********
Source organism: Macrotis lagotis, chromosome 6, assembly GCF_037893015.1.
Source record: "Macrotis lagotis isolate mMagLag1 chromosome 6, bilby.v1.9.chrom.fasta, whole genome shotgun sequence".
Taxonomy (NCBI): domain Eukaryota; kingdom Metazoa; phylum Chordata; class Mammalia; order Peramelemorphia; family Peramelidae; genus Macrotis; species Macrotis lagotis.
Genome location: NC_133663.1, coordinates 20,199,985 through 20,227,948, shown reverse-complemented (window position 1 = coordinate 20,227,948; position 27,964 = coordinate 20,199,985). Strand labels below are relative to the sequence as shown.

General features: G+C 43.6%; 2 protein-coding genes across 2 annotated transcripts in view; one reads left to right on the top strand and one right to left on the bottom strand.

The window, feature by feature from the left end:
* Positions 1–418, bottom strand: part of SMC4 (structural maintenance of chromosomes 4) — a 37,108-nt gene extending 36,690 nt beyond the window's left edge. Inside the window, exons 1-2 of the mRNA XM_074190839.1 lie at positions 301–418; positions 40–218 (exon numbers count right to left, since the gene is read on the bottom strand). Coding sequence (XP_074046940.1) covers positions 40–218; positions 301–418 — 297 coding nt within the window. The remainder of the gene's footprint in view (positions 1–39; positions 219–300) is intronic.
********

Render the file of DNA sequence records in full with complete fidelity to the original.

Source organism: Macrotis lagotis, chromosome 6, assembly GCF_037893015.1.
Source record: "Macrotis lagotis isolate mMagLag1 chromosome 6, bilby.v1.9.chrom.fasta, whole genome shotgun sequence".
Taxonomy (NCBI): domain Eukaryota; kingdom Metazoa; phylum Chordata; class Mammalia; order Peramelemorphia; family Peramelidae; genus Macrotis; species Macrotis lagotis.
Genome location: NC_133663.1, coordinates 20,199,985 through 20,227,948, shown reverse-complemented (window position 1 = coordinate 20,227,948; position 27,964 = coordinate 20,199,985). Strand labels below are relative to the sequence as shown.

General features: G+C 43.6%; 2 protein-coding genes across 2 annotated transcripts in view; one reads left to right on the top strand and one right to left on the bottom strand.

The window, feature by feature from the left end:
* Positions 1–418, bottom strand: part of SMC4 (structural maintenance of chromosomes 4) — a 37,108-nt gene extending 36,690 nt beyond the window's left edge. Inside the window, exons 1-2 of the mRNA XM_074190839.1 lie at positions 301–418; positions 40–218 (exon numbers count right to left, since the gene is read on the bottom strand). Coding sequence (XP_074046940.1) covers positions 40–218; positions 301–418 — 297 coding nt within the window. The remainder of the gene's footprint in view (positions 1–39; positions 219–300) is intronic.